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TITLE: "A manifesto for 'introducing North America to the riches of this [Eastern Orthodox] historic faith'" October 6, 2006
The quotes are the last words in the book. This 'manifesto' (imho) is not another 'conversion' story but rather the true story of a spiritual journey; a journey embarked by a group of fervent evangelical Protestants (Campus Crusade for Christ leaders) and which lasted over a decade. Peter E. Gillquist (the author) is a brilliant marketeer and presenter of his group's spiritual journey, of their search for the ancient faith and original New Testament Church.
The book is devided into three sections:
Part I describes the group's pilgrimage through the history of Christendom. This was done by assigning each members an area of research, such as church history pre-reformation and post-reformation, Biblical doctrine, and Christian worship. As Gillquist sumarizes this new journey in the last chapter, "the change came for us when we stopped trying to judge and reevaulate Church history, and for once invited Church history to judge and evaluate us."
Part II entitled "Orthodoxy and the Bible" is the meat of the book (imho). Here Gillquist does an excellent job of explaining (and not overpowering or over-analyzing) the most mis-understood and puzzling components of the Orthodox faith and praxis. These topics include:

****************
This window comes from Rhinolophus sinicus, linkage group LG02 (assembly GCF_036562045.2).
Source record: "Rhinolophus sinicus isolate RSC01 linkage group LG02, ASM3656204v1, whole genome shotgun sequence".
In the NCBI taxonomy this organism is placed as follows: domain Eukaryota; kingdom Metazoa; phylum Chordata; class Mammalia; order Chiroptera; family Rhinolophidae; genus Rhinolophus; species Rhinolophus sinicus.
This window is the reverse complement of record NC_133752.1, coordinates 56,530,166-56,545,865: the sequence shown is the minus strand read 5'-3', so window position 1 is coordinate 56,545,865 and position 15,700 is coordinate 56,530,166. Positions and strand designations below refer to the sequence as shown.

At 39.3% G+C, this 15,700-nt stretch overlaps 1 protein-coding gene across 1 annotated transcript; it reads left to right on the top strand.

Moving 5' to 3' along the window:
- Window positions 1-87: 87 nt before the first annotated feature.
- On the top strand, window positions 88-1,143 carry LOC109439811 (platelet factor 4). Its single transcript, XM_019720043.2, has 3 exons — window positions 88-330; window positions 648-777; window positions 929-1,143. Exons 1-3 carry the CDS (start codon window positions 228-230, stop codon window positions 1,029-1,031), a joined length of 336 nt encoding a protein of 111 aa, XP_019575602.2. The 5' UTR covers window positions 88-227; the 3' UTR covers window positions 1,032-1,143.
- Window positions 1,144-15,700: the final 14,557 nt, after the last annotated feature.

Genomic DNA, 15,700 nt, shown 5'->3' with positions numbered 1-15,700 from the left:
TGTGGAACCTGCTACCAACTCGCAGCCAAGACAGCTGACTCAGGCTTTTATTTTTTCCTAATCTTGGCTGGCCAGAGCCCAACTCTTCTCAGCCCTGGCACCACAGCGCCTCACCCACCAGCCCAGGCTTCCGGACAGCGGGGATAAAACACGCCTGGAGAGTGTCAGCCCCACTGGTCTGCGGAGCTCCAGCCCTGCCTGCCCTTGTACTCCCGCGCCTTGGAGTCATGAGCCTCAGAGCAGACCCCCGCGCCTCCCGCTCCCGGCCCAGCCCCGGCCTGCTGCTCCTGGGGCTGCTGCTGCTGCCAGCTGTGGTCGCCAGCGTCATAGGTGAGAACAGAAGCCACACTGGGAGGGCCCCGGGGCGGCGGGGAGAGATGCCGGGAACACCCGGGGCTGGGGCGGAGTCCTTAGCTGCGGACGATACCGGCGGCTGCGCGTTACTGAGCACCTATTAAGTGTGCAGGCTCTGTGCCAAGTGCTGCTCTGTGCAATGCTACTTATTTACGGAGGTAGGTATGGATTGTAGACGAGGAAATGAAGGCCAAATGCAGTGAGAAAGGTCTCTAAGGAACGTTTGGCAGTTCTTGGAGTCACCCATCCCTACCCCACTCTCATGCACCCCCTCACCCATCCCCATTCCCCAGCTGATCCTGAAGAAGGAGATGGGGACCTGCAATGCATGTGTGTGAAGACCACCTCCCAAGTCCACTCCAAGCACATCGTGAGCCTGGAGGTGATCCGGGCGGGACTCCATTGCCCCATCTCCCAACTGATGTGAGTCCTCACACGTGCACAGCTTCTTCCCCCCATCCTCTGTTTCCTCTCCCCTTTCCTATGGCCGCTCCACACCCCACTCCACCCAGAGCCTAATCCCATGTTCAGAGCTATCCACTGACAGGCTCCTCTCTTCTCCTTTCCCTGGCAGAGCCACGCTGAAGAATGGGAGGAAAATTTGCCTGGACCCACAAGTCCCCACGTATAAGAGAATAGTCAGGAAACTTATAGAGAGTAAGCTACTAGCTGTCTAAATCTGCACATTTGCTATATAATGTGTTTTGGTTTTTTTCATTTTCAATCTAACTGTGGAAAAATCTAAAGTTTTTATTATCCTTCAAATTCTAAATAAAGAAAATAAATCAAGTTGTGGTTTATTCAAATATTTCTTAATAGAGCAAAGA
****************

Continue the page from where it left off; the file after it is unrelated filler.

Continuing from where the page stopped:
a) explaining the use of all 5 senses in Orthodox worship,
b) the reasons for having a Christian historical tradition ("Traditon is there not just to preserve the Bible, but also to interpret it."),
c) using the title "Father" (Fr.),
d) why should we honor Mary (aka Theotokos - God-bearer),
e) and why does a Christian cross oneself?
Part III is a narative highlighting the lows and highs of a decade of pilgrimage before the Evangelical Orthodox Church (EOC - the name of over 4000 Protestants, 17 dioces who were becoming Orthodox) had been accepted and included into the Antiochian Orthodox Church.
As my title suggestions, this books is a great marketing tool for anyone interested in the Orthodox Church and Faith. One should not expect doctoral answers to difficult questions from this 191 page book (although a lot of Biblical verses are quoted and used for explanation). Personally I found the writing style very easy to read (the larger font and spacing definitely helped), coherent and logical, and even entertainining in some spots. I wish Gillquist would have written more about the ones who dropped out early on from the church history research, or the priests/bishops in EOC who did not join the Antiochian Orthodox Church. As a liturgical Protestant I certainly do not agree with the statement that "to forsake the Church, you must also forsake the faith" (pg.143) and I wish Gillquist would have spent more time talking about ecclesiology and its view and development throughout the history of Christendom.
Nevertheless, I found the tone, style, and content of this book to be non-polemical, Christian, and informative. I would recommend it for any Christian (Protestant, Catholic, Orthodox) interested in why a large group (over 2000) of hard-core evangelical Campus-Crusade-for-Christ Christian activists became and joined the Eastern Orthodox Church. This book is also beneficial to any non-Christian intersted in the One, Holy, Catholic, and Apostolic Church.